This explains why we are “line sailing” at 26.5 North, sampling water and monitoring sensors arrayed on the parallel of latitude between Africa and the Bahamas. To measure change, it is necessary to have baseline data, and the stretch of the Atlantic is the best place to collect it.

Snap shots of the water column are taken using the CTD apparatus as we sail an East-West transect, but at $30-50,000. Per day for vessel time, this is not practical or affordable. Here is where moorings, data recorders and long-life Lithium batteries come into play. By anchoring a line of sensors in strategic locations and at critical depths to take hourly readings, year-long data sets can be recorded and retrieved periodically. Not only does this save time and money, it is the only way to generate the ocean of data for researchers to analyze and create a model of what is happening over such a vast region – and what may occur in the future.

For more specific details, check out the project overview.

Deep Western Boundary Current Transport Time Series to study:
-the dynamics and variability of ocean currents;
-the redistribution of heat, salt and momentum through the oceans;
-the interactions between oceans, climate, and coastal environments; and
-the influence of climate changes and of the ocean on extreme weather events.
Information at:  http://www.aoml.noaa.gov/phod/wbts/ies/index.php

We hear that “The package is on deck” and it is time to collect water samples from the 24 different depths the Niskin bottles were fired (Remotely closed). As any aquarist will assure you, as soon as seawater is contained it begins to change, so we always start with the bottom water and work around to the top water since dissolved oxygen levels can drop with rising temperatures and biological activity from planktonic creatures trapped along with the water samples.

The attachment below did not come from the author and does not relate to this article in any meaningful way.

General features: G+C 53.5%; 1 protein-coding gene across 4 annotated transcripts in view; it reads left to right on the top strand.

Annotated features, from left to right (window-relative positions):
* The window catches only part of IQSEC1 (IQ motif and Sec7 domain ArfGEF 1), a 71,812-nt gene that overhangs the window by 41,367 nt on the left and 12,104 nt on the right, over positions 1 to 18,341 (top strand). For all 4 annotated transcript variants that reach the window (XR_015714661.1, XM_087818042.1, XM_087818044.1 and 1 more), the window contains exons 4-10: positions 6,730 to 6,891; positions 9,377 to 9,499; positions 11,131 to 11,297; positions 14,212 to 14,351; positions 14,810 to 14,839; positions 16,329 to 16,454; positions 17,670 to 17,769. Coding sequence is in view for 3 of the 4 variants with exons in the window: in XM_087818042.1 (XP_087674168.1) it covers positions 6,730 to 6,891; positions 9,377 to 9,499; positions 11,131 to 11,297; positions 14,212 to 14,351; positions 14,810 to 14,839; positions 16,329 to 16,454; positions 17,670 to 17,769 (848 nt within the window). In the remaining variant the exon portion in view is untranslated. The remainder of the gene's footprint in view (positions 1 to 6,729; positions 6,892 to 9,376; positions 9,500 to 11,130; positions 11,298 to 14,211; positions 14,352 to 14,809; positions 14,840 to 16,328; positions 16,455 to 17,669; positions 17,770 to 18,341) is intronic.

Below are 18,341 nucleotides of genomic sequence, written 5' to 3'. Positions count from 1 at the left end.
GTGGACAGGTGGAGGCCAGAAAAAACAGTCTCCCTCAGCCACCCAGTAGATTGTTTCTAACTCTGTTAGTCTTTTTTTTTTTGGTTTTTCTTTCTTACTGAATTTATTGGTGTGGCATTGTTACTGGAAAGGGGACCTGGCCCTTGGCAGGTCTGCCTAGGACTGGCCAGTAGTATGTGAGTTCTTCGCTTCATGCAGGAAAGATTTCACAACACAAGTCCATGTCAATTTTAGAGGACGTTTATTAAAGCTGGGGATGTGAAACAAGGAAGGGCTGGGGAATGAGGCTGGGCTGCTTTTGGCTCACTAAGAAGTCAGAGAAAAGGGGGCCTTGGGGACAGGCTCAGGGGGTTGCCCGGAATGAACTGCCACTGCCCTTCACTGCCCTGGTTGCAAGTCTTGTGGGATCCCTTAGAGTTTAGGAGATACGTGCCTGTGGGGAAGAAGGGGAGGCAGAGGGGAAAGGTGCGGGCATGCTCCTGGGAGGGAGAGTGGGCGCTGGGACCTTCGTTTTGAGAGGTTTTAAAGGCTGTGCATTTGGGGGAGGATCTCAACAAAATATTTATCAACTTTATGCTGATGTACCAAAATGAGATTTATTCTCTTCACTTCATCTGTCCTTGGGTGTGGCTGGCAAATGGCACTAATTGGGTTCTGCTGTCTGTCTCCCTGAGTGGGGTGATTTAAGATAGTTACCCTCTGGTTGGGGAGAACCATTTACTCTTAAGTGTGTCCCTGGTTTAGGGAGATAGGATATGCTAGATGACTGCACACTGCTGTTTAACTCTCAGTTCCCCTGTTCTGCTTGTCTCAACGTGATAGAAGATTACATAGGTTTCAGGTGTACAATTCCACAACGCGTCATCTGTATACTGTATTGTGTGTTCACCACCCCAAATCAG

Although as oceanography students we read that most ocean water is quite cold (~3.5C)  because only the top 100 meters soaks up the warmth from sunlight, it is still an awakening for me to fill the sample bottles with even colder bottom water. After a half hour of rinsing and filling bottles, my hands are reminded of the times I worked in an ice cream parlor restocking containers from the freezer and filling soft-serve cones. It is a delight to get to the last several bottles of warm (25C) surface water.

Once the DO and salinity bottles are filled, they are removed to the chemistry lab and the Niskins are all mine. By holding a small plankton net under them as they drain excess water, I try my luck at catching whatever has almost settled to the bottom. There is an extra bonus too. A patch of floating Sargassum weed that tangled in the rosette was retrieved by the technician and set aside for me to inspect.

Windrows of Sargassum weed drift past the Ron Brown

Here is what I found under the microscope so far:

From depth:

The bottom water is absolutely clear with no obvious life forms swimming around. However a magnification of 50x’s and the extra zoom of my handy digital camera set-up reveals a number of things of interest I am sorting into AB&C’s:
Abiotic: Specks of clear mineral crystals. Are these minute sediments washed from the mainland or nearby Caribbean islands? Or is it possible they are quartz grains carried from much greater distances, like the Saharan dust that satellite images have proven are swept up by desert winds and carried all the way across the Atlantic?

Biotic: Although I can not find anything living, the silica dioxide skeletons (frustules) of at least two species of diatoms are present. These fragile fragments of glass accumulate in deep sediments below highly productive zones in the sea and different species are useful to paleontologists for determining the age of those deposits. On land, fossil diatom deposits are mined for diatomaceous earth – used as an abrasive and cleaner, pool filter material, and even in nanotechnologyresearch applications. There is other detrital material in the samples, but nothing identifiable.